Subscribe to
Opera Today

Receive articles and news via RSS feeds or email subscription.


facebook-icon.png


twitter_logo[1].gif



9780393088953.png

9780521746472.png

0810888688.gif

0810882728.gif

Recently in Performances

Choral at Cadogan: The Tallis Scholars open a new season

As The Tallis Scholars processed onto the Cadogan Hall platform, for the opening concert of this season’s Choral at Cadogan series, there were some unfamiliar faces among its ten members - or faces familiar but more usually seen in other contexts.

Stars of Lyric Opera 2017, Millennium Park, Chicago

As a prelude to the 2017-18 season Lyric Opera of Chicago presented its annual concert, Stars of Lyric Opera at Millennium Park, during the last weekend. A number of those who performed in this event will be featured in roles during the coming season.

Die Zauberflöte at the ROH: radiant and eternal

Watching David McVicar’s 2003 production of Die Zauberflöte at the Royal Opera House - its sixth revival - for the third time, I was struck by how discerningly John MacFarlane’s sumptuous designs, further enhanced by Paule Constable’s superbly evocative lighting, communicate the dense and rich symbolism of Mozart’s Singspiel.

Fantasy in Philadelphia: The Wake World

Composer and librettist David Hertzberg’s magical mystery tour that is The Wake World opened to a cheering sold out audience that was clearly enraptured with its magnificent artistic achievement.

A Mysterious Lucia at Forest Lawn

On September 10, 2017, Pacific Opera Project (POP) presented Gaetano Donizetti’s Lucia di Lammermoor in a beautiful outdoor setting at Forest Lawn. POP audiences enjoy casual seating with wine, water, and finger foods at each table. General and Artistic Director Josh Shaw greeted patrons in a “blood stained” white wedding suit. Since Lucia is a Scottish opera, it opened with an elegant bagpipe solo calling members of the audience to their seats.

This is Rattle: Blazing Berlioz at the Barbican Hall

Blazing Berlioz' The Damnation of Faust at the Barbican with Sir Simon Rattle, Bryan Hymel, Christopher Purves, Karen Cargill, Gabor Bretz, The London Symphony Orchestra and The London Symphony Chorus directed by Simon Halsey, Rattle's chorus master of choice for nearly 35 years. Towards the end, the Tiffin Boys' Choir, the Tiffin Girls' Choir and Tiffin Children's Choir (choirmaster James Day) filed into the darkened auditorium to sing The Apotheosis of Marguerite, their voices pure and angelic, their faces shining. An astonishingly theatrical touch, but absolutely right.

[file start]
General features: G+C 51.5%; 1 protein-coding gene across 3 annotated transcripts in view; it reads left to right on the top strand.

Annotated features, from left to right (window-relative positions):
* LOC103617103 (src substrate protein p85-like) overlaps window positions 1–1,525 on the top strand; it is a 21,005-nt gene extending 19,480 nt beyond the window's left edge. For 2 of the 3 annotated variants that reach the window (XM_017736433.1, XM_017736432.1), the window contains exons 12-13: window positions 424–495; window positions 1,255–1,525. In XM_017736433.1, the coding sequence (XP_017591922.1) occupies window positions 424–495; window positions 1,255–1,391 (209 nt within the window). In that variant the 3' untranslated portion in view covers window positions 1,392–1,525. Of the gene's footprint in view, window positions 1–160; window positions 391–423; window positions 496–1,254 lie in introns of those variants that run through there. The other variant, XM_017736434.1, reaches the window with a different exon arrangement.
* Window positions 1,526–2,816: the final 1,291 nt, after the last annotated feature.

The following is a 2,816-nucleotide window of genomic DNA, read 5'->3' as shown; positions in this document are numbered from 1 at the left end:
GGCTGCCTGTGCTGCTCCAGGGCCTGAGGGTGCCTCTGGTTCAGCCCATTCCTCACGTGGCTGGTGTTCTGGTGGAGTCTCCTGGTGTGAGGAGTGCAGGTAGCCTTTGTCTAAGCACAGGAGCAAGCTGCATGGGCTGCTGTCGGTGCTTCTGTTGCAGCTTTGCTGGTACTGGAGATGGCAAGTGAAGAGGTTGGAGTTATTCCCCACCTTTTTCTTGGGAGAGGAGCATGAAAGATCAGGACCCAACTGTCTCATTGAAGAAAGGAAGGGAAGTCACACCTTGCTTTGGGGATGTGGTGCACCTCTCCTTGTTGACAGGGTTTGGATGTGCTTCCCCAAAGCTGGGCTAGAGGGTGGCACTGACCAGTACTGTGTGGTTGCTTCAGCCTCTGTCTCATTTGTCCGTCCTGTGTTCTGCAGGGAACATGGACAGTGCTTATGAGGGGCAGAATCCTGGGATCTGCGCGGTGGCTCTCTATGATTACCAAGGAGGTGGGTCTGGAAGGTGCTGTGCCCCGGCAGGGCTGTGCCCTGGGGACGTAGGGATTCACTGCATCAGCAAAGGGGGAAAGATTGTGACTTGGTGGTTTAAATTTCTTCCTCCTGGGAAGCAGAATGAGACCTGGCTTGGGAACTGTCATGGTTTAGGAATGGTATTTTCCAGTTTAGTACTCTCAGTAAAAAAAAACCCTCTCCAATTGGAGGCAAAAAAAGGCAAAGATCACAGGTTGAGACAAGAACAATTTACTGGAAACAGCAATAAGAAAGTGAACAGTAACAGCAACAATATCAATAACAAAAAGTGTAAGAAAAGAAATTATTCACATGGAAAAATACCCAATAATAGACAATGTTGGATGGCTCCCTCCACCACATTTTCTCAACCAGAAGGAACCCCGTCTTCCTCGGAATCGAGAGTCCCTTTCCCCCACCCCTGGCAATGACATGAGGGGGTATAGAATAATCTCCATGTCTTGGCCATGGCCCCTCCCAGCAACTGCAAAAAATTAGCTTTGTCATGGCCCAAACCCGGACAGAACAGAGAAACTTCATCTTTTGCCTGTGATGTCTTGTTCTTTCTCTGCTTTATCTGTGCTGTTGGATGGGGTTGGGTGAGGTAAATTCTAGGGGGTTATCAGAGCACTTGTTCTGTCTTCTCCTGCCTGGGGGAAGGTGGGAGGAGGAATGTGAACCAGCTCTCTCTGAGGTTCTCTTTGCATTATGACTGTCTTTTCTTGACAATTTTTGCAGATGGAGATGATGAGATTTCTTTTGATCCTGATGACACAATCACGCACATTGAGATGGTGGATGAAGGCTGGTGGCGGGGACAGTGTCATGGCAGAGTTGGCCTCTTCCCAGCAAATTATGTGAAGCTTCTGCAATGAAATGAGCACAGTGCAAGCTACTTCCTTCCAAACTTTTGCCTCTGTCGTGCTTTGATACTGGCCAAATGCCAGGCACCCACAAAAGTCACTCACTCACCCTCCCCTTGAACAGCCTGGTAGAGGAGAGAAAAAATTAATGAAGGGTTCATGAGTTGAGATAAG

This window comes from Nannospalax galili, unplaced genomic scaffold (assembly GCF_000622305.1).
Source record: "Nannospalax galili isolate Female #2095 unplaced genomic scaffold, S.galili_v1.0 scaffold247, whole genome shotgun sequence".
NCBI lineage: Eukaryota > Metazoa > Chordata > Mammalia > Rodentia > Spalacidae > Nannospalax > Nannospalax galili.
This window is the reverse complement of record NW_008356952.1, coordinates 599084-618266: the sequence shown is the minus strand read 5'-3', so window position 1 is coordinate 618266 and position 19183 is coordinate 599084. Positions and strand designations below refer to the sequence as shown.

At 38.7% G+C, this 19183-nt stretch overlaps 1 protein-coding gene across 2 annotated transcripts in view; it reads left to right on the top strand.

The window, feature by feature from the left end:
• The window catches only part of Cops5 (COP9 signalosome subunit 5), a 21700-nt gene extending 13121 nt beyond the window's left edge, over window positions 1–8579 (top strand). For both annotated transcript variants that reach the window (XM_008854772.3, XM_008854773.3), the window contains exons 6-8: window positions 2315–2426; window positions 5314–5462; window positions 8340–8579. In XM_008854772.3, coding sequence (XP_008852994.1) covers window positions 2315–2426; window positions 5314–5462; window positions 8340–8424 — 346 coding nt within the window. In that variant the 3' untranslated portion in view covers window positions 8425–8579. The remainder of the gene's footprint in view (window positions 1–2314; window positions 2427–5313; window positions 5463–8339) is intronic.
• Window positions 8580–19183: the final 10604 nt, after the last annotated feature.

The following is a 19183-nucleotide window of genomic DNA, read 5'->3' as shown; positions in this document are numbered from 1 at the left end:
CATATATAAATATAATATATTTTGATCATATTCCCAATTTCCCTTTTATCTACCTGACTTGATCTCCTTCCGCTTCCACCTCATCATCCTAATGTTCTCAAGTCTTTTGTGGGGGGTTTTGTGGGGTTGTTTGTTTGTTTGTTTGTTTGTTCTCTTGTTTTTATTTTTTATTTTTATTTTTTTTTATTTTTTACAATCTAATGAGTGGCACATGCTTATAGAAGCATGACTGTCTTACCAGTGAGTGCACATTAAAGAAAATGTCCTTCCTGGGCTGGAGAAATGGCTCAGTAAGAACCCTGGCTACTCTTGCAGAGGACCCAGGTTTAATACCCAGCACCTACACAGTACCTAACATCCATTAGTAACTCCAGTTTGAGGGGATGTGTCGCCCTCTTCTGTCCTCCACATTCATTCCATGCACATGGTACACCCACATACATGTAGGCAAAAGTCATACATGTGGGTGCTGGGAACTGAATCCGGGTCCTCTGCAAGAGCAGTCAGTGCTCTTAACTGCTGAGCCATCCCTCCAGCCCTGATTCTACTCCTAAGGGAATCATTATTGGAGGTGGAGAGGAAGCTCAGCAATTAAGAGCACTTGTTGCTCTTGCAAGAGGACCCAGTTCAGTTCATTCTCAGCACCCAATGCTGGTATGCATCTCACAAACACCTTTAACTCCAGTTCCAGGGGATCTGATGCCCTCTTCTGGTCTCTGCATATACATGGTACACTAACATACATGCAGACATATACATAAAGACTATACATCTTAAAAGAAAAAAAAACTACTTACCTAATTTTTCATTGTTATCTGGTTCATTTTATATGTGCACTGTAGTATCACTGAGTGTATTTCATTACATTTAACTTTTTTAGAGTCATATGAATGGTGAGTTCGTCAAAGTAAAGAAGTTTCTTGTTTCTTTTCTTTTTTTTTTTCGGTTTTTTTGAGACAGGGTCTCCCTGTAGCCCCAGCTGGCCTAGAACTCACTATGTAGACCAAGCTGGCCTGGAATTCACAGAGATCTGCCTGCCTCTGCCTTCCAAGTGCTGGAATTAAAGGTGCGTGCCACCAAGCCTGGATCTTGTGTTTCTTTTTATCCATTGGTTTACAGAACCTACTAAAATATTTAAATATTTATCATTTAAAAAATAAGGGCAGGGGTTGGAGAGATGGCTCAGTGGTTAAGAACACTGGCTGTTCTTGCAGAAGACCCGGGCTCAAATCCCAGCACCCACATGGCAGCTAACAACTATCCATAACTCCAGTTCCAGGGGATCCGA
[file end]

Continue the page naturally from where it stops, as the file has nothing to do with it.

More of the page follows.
Moved Takes on Philadelphia Headlines

There‘s a powerful new force in the opera world and its name is O17.

Philly Flute’s Fast and Furious Frills

If you never thought opera could make your eyes cross with visual sensory over load, you never saw Opera Philadelphia’s razzle-dazzle The Magic Flute.

At War With Philadelphia

Enterprising Opera Philadelphia has included a couple of intriguing site-specific events in their O17 Festival line-up.

The Mozartists at the Wigmore Hall

Three years into their MOZART 250 project, Classical Opera have launched a new venture, The Mozartists, which is designed to allow the company to broaden its exploration of the concert and symphonic works of Mozart and his contemporaries.

Philadelphia: Putting On Great Opera Can Be Murder

Composer Kevin Puts and librettist Mark Campbell have gifted Opera Philadelphia (and by extension, the world) with a crackling and melodious new stage piece, Elizabeth Cree.

Mansfield Park at The Grange

In her 200th anniversary year, in the county of her birth and in which she spent much of her life, and two days after she became the first female writer to feature on a banknote - the new polymer £10 note - Jane Austen’s Mansfield Park made a timely appearance, in operatic form, at The Grange in Hampshire.

Elektra in San Francisco

Among the myriad of artistic innovation during the Kurt Herbert Adler era at San Francisco Opera was the expansion of the War Memorial Opera House pit. Thus there could be 100 players in the pit for this current edition of Strauss’ beloved opera, Elektra!

Turandot in San Francisco

Mega famous L.A. artist David Hockney is no stranger at San Francisco Opera. Of his six designs for opera only the Met’s Parade and Covent Garden’s Die Frau ohne Schatten have not found their way onto the War Memorial stage.

The School of Jealousy: Bampton Classical Opera bring Salieri to London

In addition to fond memories of previous beguiling productions, I had two specific reasons for eagerly anticipating this annual visit by Bampton Classical Opera to St John’s Smith Square. First, it offered the chance to enjoy again the tunefulness and wit of Salieri’s dramma giocoso, La scuola de’ gelosi (The School of Jealousy), which I’d seen the company perform so stylishly at Bampton in July.

Richard Jones' new La bohème opens ROH season

There was a decided nip in the air as I made my way to the opening night of the Royal Opera House’s 2017/18 season, eagerly anticipating the House’s first new production of La bohème for over forty years. But, inside the theatre in took just a few moments of magic for director Richard Jones and his designer, Stewart Laing, to convince me that I had left autumnal London far behind.

Robin Tritschler and Julius Drake open
Wigmore Hall's 2017/18 season

It must be a Director’s nightmare. After all the months of planning, co-ordinating and facilitating, you are approaching the opening night of a new concert season, at which one of the world’s leading baritones is due to perform, accompanied by a pianist who is one of the world’s leading chamber musicians. And, then, appendicitis strikes. You have 24 hours to find a replacement vocal soloist or else the expectant patrons will be disappointed.